I’ve been itching to play a stealthy spy game lately, so I snapped up the first Splinter Cell for £2 on sale. I was more of a Metal Gear kid growing up, so I was excited to experience its more ‘realistic’ competitor. Stealth in Metal Gear games tends to be based around staying out of enemies’ line of sight; you can see their literal cones of vision on your map, and as long as you stay out of it, you’re in the clear.
Splinter Cell, on the other hand, bases its stealth mechanics in light and shadow. NSA operative Sam Fisher is often forced into close proximity to his enemies, meaning you have to hide in shady corners to remain unseen. Patrolling goons will often walk right past you but as long as you’ve turned the lights off (or shot them out), they won’t know you’re there. They can walk within inches of you and never know how close they came to being bumped off. It’s a thrilling approach to stealth, and I’m excited to see how it develops in later Splinter Cell games.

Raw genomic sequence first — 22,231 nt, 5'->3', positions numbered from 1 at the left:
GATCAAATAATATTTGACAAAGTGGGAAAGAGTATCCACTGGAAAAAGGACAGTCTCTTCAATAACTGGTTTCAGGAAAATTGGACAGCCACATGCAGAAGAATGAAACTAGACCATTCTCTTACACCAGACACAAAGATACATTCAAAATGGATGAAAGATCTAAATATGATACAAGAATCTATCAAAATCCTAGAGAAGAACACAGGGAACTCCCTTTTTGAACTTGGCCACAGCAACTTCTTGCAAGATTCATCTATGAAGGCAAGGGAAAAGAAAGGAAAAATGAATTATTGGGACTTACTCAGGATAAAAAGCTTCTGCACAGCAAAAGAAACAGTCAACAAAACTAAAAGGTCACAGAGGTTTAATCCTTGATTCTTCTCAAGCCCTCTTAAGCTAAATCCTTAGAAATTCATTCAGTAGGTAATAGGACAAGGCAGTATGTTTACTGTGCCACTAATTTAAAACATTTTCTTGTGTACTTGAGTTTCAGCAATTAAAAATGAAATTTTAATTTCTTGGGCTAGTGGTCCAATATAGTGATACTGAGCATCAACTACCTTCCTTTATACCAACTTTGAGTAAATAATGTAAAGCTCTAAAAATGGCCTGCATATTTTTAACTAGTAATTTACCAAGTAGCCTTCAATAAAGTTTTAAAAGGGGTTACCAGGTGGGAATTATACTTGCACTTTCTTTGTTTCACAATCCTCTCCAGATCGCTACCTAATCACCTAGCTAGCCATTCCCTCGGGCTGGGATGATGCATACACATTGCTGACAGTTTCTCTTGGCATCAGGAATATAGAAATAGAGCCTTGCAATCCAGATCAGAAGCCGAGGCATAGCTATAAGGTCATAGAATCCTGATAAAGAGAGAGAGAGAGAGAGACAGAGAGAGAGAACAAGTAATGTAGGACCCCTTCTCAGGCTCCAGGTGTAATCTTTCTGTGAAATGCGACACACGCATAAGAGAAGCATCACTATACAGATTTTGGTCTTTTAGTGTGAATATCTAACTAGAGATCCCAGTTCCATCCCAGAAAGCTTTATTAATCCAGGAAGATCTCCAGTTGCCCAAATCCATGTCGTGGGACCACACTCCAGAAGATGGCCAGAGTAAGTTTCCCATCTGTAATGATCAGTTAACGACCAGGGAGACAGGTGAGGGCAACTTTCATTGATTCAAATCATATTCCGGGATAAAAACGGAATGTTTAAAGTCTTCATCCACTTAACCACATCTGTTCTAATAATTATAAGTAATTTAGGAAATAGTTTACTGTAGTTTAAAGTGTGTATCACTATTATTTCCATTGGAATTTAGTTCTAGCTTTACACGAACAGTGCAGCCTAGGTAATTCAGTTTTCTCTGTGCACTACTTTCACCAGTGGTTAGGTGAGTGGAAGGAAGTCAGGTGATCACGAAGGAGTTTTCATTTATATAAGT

Like any project bearing Tom Clancy’s name, there’s a ‘ripped from the headlines’ approach to storytelling. The game’s plot, involving conflicts between Eastern European nations and nuclear warfare, is particularly resonant against the backdrop of Russia’s continued illegal invasion of Ukraine. Splinter Cell is also very much a cultural product of the immediate post-9/11 era; it was probably easier to get behind a US operative carrying out assassinations on foreign soil in 2002 than it is now. Still, leaving my bleeding heart aside, I’m having a very enjoyable time with this 20 year old (yikes!) game.
Marvel’s Guardians of the Galaxy
Playing on Xbox Series S